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Why getting voting right is hard, Part V: DREs (spoiler: they’re bad)
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/GeneralBy Eric Rescorla

Why getting voting right is hard, Part V: DREs (spoiler: they’re bad)

This is the fifth post in my series on voting systems (catch up on parts I, II, III and IV), focusing on computerized voting machines. The technical term for these is Direct Recording Electronic (DRE) voting systems, but in practice what this means is that you vote on some kind of computer, typically using a touch screen interface. As with precinct-count optical scan, the machine produces a total count, typically recorded on a memory card, printed out on a paper receipt-like tape, or both. These can be sent back to election headquarters, together with the ballots, where they are aggregated.

Accessibility

One of the major selling points of DREs is accessibility: paper ballots are difficult for people with a number of disabilities to access without assistance. At least in principle DREs can be made more accessible, for instance fitted with audio interfaces, sip-puff devices, etc. Another advantage of DREs is that they scale better to multiple languages: you of course still have to encode ballot definitions in each new language, but you don’t need to worry about whether you’ve printed enough ballot in any given language[1]

In practice, the accessibility of DREs is not that great:

Noel Runyan is one of the few people who sits at the crossroads of
this debate. He has 50 years of experience designing accessible
systems and is both a computer scientist and disabled. He was dragged
into this debate, he said, because there were so few other people who
had a stake in both fields.

Voting machines for all is clearly not the right position, Runyan
said. But neither is the universal requirement for hand-marked paper
ballots.

“The [Americans with Disabilities Act], Hava and decency require that
we allow disabled people to vote and have accessible voting systems,”
Runyan said.

Yet Runyan also believes the voting machines on the market today are
“garbage”. They neither provide any real sense of security against
physical or cyber-attacks that could alter an election, nor do they
have good user interfaces for voters regardless of disability status.

See also the 2007 California Top-to-Bottom-Review accessibility report for a long catalog of the failings of accessible voting systems at the time, which don’t seem to have improved much. With all that said, having any kind of accessiblity is a pretty big improvement. In particular, this was the first time that many visually impaired voters were able to vote without assistance.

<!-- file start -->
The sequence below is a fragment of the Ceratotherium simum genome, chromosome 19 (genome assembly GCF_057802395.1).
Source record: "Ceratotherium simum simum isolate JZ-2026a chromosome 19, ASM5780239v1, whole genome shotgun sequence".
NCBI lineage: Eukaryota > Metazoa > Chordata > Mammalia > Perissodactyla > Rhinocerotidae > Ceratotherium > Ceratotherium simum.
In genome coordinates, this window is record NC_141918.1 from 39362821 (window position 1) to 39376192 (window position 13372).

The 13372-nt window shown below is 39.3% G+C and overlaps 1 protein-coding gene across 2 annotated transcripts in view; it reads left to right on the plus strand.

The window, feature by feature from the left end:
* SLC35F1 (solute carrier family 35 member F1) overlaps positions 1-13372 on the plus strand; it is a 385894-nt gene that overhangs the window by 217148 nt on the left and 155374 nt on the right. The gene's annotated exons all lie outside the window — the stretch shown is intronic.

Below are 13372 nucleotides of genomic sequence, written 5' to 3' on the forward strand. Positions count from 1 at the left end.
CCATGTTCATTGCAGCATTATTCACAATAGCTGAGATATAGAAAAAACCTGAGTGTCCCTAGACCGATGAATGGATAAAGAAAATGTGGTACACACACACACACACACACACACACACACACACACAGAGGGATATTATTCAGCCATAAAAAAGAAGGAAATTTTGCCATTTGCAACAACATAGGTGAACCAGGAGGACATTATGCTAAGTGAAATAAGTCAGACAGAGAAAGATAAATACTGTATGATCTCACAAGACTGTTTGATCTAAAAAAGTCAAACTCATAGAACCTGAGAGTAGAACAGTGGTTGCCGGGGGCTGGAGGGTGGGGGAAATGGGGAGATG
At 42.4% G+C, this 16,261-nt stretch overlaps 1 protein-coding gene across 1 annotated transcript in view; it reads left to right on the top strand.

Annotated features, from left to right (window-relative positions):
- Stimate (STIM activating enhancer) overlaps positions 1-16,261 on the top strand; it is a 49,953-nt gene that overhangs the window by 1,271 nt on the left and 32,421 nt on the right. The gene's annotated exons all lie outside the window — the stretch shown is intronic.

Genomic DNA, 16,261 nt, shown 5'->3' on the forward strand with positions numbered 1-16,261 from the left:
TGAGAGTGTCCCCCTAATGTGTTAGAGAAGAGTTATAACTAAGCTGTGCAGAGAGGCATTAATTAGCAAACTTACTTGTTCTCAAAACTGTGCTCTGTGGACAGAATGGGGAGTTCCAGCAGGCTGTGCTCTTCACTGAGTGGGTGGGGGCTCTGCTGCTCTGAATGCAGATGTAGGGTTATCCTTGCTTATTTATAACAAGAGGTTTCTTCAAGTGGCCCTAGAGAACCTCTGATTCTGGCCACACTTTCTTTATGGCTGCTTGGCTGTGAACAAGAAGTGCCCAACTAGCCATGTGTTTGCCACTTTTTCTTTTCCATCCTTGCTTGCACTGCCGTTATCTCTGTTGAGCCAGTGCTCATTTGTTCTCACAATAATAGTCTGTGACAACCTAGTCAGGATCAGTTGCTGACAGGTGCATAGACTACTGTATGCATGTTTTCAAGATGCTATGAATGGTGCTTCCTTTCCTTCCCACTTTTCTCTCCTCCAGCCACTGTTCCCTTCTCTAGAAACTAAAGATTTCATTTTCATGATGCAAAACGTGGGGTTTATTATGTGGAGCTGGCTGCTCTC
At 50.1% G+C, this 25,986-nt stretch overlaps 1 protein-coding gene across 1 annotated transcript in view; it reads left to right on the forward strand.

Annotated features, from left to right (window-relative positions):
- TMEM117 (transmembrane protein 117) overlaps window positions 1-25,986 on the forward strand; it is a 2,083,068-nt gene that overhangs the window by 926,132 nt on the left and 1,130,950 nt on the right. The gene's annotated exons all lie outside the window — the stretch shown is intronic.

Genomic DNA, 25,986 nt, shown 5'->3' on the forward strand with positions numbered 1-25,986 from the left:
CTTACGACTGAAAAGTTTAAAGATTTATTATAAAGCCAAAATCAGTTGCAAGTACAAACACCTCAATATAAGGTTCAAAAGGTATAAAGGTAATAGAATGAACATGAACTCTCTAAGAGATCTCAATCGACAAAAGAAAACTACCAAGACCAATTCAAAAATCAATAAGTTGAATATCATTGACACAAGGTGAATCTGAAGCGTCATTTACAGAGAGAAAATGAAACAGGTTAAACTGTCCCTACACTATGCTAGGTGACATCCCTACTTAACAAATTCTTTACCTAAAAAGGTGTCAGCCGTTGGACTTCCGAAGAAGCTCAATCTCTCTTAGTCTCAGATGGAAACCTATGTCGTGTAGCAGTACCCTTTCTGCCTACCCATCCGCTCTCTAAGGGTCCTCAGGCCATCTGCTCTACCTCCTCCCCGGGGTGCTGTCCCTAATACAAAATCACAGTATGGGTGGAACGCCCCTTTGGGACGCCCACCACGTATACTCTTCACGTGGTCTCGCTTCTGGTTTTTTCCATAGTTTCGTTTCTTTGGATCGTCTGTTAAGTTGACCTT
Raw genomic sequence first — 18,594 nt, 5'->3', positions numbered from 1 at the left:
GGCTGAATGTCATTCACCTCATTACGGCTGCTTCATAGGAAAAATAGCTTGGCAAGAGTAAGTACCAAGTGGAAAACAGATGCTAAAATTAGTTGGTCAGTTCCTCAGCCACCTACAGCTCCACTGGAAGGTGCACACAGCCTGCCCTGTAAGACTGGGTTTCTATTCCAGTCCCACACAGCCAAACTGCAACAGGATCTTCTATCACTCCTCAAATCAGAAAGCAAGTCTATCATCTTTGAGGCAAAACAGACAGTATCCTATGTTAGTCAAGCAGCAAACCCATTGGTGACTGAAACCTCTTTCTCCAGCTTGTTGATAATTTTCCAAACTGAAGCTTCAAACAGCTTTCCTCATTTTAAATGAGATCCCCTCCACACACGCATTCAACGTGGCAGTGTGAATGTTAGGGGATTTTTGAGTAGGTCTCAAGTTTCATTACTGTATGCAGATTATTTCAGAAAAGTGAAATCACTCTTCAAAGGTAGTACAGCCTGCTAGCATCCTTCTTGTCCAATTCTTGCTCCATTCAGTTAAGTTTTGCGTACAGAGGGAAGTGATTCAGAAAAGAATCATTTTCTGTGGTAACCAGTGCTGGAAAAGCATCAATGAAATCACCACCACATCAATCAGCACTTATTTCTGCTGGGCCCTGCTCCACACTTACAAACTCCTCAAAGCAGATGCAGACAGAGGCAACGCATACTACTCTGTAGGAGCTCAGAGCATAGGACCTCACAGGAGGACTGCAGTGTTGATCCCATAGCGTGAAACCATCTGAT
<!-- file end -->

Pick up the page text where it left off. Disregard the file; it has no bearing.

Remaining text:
DestroyingClarifying Voter Intent

As discussed in previous posts, one of the challenges with any kind of hand-marked ballot is dealing with edge cases where the markings are not clear and you have to discern voter intent. Arguments about how to interpret (or discard) these ambiguous ballots have been important in at least two very high stakes US elections, the 2000 Bush/Gore Florida Presidential contest (conducted on punch card machines) and the 2008 Coleman/Franken Minnesota Senate contest (conducted on optical scan machines). It’s traditional at this point to show the following picture of one of the “scrutineers” from the Florida recount trying to interpret a punch card ballot[2]:

scrutineer

In a DRE system, by contrast, all of the interpretation of voter intent is done by the computer, with the expectation that any misinterpretation will be caught by the voter checking the DRE’s work (typically at some summary screen before casting). In addition, the DRE can warn users about potential errors on their part (or just make them impossible by forbidding voters from voting for >1 candidate, etc.). To the extent to which voters actually check that the DRE is behaving correctly, this seems like an advantage, but if they do not (see below) then it’s just destroying information which might be used to conduct a more accurate election. We have trouble measuring the error rate of DREs in the field — again, because the errors are erased and because observing actual voters while casting ballots is a violation of ballot privacy and secrecy — but Michael Byrne reports that under laboratory conditions, DREs have comparable error rates (~1-2%) to hand-marked optical scan ballots, so this suggests that the outcome is about neutral.

Scalability

DREs have far worse scaling properties than optical scan systems. The number of voters that can vote at once is one of the main limits on how fast people can get through a polling place. Thus, you’d like to have as many voting stations as possible. However, DREs are expensive to buy (as well as to set up), so there’s pressure on the maximum number of machines. To make matters worse, you need more machines than you would expect by just calculating the total amount of time people need to vote.

The intuition here is that people don’t vote evenly throughout the day, so you need many more machines than you would need to handle the average arrival rate. For instance, if you expect to see 1200 voters over a 12 hour period and each voter takes 6 minutes to vote, you might think you could get by with 10 machines. However, what actually happens is that a lot of people vote before work, at lunch, and after work and so you get a line that builds up early, gradually dissipates throughout the morning, with a lot of machines standing idle, builds up again around lunch, then dissipates, and and then another long line that starts to build up around 5 PM. The math here is complicated, but roughly speaking you need about twice as many machines as you would expect to ensure that lines stay short. In addition, the problem gets worse when there is high turnout.

These problems exist to some extent with optical scan, but the main difference is that the voting stations — typically a table and a privacy shield — are cheap, so you can afford to have overcapacity. Moreover, if you really start getting backed up you can let voters fill out ballots on clipboards or whatever. This isn’t to say that there’s no way to get long lines with paper ballots; for instance, you could have problems at checkin or a backup at the precinct count scanner, but in general paper should be more resilient to high turnout than DREs. It’s also more resilient to failure: if the scanners fail, you can just have people cast ballots in a ballot box for later scanning. If the DREs fail, people can’t vote unless you have backup paper ballots.

Security